I find the evolving approaches to leadership and leadership-development fascinating. Even top business schools tend to shift their slant. I like the approach that believes there are basically three aspects to leadership – meeting the strategic needs, motivating the team to get there and bringing out the best in individuals within the team.
Another fascinating element is that of ‘leadership vs. management’. Both are essential. You can’t be a good leader if you aren’t a good manager – and the opposite also applies. Many ‘experts’ argue using various distinctions. For example, leadership is a ‘right brain’ activity and management is ‘left brain’. Others will argue that leadership is strategic whereas management is process-driven. Yet others say, leadership involves emphasising the needs of the team and the individuals and through them achieving ‘task’ whereas management emphasises the ‘task’. Another way of looking at it is that we have to build the future (leadership) while managing the present. If we don’t plan the future, the present will collapse in a heap. And if we concentrate only on the present, we will never get further. These differences go on and on.
To me, it is also very interesting that leadership involves persuasion where management has the sting of compulsion. For example, ‘if you don’t complete this task, you won’t be paid etc.’. Let’s look at an example where we use combinations of ‘leadership’ and ‘management’. In the last article I used Skabenga, a ‘Fat Cat’ as an example in the ‘Imposter Syndrome’ article. So let’s consider dogs this time!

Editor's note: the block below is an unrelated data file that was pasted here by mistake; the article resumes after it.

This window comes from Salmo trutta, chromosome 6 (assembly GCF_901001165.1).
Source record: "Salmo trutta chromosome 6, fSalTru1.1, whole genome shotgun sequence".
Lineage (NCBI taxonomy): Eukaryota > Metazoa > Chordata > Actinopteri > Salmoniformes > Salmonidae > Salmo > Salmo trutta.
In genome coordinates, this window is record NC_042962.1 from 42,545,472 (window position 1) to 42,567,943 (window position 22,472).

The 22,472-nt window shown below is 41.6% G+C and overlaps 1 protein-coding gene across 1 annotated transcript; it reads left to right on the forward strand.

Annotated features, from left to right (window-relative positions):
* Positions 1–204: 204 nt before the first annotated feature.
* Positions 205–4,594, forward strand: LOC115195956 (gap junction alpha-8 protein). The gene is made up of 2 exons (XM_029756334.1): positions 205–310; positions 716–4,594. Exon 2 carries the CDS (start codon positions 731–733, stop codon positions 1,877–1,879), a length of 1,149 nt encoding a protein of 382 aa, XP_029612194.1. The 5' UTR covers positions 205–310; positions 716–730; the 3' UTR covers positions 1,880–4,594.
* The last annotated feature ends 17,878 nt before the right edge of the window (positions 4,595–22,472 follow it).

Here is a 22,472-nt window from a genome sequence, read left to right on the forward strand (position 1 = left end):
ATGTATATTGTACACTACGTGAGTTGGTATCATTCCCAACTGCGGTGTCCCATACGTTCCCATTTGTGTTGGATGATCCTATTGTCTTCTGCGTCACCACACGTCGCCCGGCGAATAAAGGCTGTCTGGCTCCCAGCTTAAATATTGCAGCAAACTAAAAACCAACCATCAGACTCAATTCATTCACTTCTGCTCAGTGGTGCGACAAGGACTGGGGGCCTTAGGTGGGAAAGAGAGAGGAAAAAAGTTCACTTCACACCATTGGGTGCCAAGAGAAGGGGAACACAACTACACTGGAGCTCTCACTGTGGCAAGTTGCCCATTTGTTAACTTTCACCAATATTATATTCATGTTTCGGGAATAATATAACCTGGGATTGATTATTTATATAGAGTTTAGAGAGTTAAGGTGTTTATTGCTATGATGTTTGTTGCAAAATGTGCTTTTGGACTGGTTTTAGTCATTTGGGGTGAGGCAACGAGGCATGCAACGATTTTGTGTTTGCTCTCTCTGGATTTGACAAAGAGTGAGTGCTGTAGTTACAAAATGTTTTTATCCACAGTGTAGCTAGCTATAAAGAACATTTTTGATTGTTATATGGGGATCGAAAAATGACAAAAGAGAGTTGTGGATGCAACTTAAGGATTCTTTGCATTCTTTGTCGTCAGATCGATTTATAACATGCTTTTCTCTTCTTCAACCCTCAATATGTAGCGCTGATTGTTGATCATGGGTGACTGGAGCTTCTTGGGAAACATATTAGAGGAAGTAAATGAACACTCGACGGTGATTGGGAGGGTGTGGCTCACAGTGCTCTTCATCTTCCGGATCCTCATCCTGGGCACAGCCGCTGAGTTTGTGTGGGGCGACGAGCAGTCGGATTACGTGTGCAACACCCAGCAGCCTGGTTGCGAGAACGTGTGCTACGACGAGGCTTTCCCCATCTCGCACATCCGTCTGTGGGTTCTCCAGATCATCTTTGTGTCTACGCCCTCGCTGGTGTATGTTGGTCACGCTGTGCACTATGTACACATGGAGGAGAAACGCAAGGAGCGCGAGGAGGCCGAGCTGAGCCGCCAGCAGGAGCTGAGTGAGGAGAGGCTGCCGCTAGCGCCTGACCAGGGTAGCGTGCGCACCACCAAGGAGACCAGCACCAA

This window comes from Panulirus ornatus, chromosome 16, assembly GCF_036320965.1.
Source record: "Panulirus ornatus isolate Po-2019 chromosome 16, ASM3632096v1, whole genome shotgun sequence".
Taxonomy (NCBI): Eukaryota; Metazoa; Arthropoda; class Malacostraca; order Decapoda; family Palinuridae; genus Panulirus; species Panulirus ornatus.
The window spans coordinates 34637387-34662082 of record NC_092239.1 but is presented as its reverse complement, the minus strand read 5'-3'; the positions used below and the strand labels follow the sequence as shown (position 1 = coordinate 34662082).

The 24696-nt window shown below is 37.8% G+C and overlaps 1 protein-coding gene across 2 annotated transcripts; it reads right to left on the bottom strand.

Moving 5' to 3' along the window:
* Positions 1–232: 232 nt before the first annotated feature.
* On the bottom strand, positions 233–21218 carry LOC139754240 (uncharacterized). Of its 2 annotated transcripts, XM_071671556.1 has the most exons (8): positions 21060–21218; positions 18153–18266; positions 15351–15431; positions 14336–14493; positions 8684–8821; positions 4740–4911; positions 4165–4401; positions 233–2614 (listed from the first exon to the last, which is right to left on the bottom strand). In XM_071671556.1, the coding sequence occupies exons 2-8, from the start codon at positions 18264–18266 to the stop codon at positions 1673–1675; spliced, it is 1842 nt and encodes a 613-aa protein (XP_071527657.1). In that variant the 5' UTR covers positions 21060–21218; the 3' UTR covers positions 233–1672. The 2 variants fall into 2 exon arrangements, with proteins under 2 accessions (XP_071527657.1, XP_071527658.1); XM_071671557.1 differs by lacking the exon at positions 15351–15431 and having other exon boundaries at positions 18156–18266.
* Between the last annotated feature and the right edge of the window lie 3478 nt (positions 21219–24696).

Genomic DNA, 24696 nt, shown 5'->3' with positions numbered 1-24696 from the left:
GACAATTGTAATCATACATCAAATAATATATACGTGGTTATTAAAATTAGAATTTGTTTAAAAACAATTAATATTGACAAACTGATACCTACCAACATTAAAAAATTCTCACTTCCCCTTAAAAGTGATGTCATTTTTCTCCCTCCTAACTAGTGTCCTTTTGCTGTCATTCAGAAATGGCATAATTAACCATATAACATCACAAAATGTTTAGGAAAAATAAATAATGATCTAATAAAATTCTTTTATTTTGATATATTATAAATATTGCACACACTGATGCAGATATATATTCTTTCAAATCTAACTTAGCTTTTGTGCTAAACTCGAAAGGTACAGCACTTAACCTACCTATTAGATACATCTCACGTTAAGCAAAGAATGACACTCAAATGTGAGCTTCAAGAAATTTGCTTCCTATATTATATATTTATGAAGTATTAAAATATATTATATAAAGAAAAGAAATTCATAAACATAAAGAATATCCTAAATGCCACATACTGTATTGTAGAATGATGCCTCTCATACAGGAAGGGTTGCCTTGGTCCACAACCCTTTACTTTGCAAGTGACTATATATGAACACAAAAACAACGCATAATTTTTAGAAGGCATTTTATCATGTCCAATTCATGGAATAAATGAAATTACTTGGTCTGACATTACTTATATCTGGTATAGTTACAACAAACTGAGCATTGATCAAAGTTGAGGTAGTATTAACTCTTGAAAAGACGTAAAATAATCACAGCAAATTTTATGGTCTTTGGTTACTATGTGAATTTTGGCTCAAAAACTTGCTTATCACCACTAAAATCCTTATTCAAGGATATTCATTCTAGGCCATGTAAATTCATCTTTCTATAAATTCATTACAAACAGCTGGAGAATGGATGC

Yesterday we became the proud owners of Kaiser, a beautiful two-year old German Shepherd dog. He came from a loving home where the owners are moving to a much smaller simplex where they aren’t allowed to keep big dogs. They were heartbroken at having to make this decision, but felt reassured that we’d give him the love that he is accustomed to.
In dealing with our new ‘child’, having to consciously apply all we have ever learnt about dogs, is fascinating. There has to be a combination of persuasion and compulsion. ‘Come Boy’ said in a soft, gentle tone encourages the dog to do what we want him to do. And that is essential. But at other times, the dog needs a sharp jerk on the ‘choke-chain’ (compulsion). So, a combination of both approaches is important. We have to simultaneously lead and manage our dogs to achieve best results.
We again enrolled the help of a ‘dog expert’, Adrienne Olivier who has been of great assistance to us over the years. We were concerned that our matriarch, a twelve-year-old GSD, Sabrena would not take kindly to the juvenile newcomer. And we were right. So, Adrienne carefully supervised both ‘playdates’ as a prelude to Kaiser coming to live with us. This is important in avoiding a crisis and building positive relationships that will last a (dog’s) lifetime.
If you have a look at Adrienne’s website, you’ll see that: ‘Adrienne’s passion and goal is to enhance the relationship between people and their dogs by not only helping them learn how to train using positive motivational methods, but to better understand their canine companions through education.’
I’m not implying that we should send in a dog trainer to help us with humans. But we can learn a great deal from the way they handle situations and help us to understand the dog’s head, heart and action. Isn’t it a pity that we don’t always manage the process of leading people into new positions in a similar way. By helping to build positive relationships we would have a far greater chance of success – for everyone!
So let’s consciously pay more attention to the needs of all parties while absorbing leaders or new team-members. And this applies to ‘the new kid on the block’, too! The benefits will be great!
For more information on ‘leadership development’ and ‘executive coaching’ please contact me - email@example.com, Phone: +27 33 3425432, Mobile: + 27 82 4993311.